If Bonderman can win 17 games in 2007, he’ll be ahead of every pitcher on the list—a list that is made entirely of future Hall of Famers. The encouraging thing is that, like the above pitchers at the age of 25, Bonderman hasn’t reached his prime yet. I’m inclined to believe that Bondo’s first four seasons have set the stage for his coming out party in season five. He has improved every season of his four-year career. His 2006 numbers featured career bests in Wins, Innings, ERA, HR’s allowed, K’s, Games Started, and Losses. For a 23-year old, Bonderman’s 2006 season has to go down as very good. As long as Bonderman continues the trend of constant improvement, his 2007 season should be stellar.

There has been a lot made of the need for Bondo to develop an effective third pitch. Bonderman himself admits that he’ll never reach “ace” status without it. Google “Bonderman needs an effective third pitch” for a slew of confirmations. Unfortunately, the notion that Bondo needs another pitch is true. I would bet that the vast majority of Bonderman’s struggles have come as a result of the batter being able to narrow his next pitch down to two choices. Span those two choices over seven innings and you have the makings for a lot of bad things. To Bondo’s credit, he has had to pitch brilliantly just to stay afloat with those two pitches. A third pitch would just make him nasty in the Johan Santana mold.

It is very easy to like Bonderman. I think that’s why he—and not any other Tiger—has been chosen as the people’s Tiger. He started off his career under the worst possible circumstances. He became the first US born player to be drafted as a junior in High School only to be publicly ridiculed in Moneyball for being a monumental mistake made by Oakland GM Billy Beane. He was traded to the worst franchise in MLB at the age of 19. He lost 19 games in his rookie year (could have been 20 if he wasn’t benched the last week of the season) with one of the worst teams ever assembled. What makes him so likeable is how he responded to those things. In 2005, he became the youngest opening day starter (22) in MLB since 1986. He has improved in each of his four seasons without as much as a single gripe. He has openly professed his desire to play in Detroit. Nothing has come easy for Bondo which makes his success that much more gratifying for Tigers fans.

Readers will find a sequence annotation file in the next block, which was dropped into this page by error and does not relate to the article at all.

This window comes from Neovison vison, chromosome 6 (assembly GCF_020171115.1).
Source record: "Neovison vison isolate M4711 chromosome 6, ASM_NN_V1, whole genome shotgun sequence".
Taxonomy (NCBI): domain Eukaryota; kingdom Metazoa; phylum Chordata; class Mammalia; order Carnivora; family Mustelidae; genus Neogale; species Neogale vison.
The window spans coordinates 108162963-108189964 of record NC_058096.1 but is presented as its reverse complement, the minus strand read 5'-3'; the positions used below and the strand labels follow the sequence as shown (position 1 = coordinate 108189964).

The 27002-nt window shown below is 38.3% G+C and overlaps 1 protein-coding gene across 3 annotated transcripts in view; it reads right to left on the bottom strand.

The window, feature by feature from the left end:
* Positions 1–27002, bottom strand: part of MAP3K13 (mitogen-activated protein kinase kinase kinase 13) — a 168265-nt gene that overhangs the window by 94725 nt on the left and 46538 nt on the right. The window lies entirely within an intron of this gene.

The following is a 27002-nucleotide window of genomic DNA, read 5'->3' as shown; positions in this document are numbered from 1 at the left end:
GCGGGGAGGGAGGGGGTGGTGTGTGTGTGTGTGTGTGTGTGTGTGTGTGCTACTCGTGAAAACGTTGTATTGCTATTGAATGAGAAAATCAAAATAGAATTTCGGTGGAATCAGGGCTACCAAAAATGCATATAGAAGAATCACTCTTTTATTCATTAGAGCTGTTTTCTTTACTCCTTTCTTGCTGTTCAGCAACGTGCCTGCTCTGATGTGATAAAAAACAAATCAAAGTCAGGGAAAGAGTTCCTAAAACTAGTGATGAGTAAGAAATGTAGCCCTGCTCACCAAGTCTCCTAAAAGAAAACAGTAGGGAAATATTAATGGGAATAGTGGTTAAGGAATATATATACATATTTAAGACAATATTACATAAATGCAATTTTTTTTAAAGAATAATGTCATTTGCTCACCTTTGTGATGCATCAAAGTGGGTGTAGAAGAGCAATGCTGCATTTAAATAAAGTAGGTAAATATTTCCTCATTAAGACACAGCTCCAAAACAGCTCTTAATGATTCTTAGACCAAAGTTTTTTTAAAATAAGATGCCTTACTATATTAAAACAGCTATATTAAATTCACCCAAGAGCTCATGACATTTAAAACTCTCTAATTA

2 comments:

Lombaowski said...

Good read. I think Bonderman is probably mature beyond his years and it seems to me that after last season and the new contract, he might have his head straight which goes a long way to him being one of the best pitchers in the game. Adding a change-up certainly is key for him to become an elite pitcher but he still will be above average to damn good without one.

I think this is an important year for him and I think with the rise of Verlander and the spotlight more on Justin, the competitive nature of Bondo will shine through. He's my favorite tiger and has been so for three years now so I certainly root for him just a little bit more than I root for anyone else. I'm hoping he can turn the corner and show everyone what I've seen from the start. I think the Tigers easily return to the playoffs if Bonderman becomes an elite hurler in 2007.

Jake said...

One thing you can count on is that I will not, under any circumstances, revisit the "Countdown to 20 wins" feature that I used to kill Bonderman's second half in 2005. I think that was the key to his success last year and I think that might be the key to an even better '07.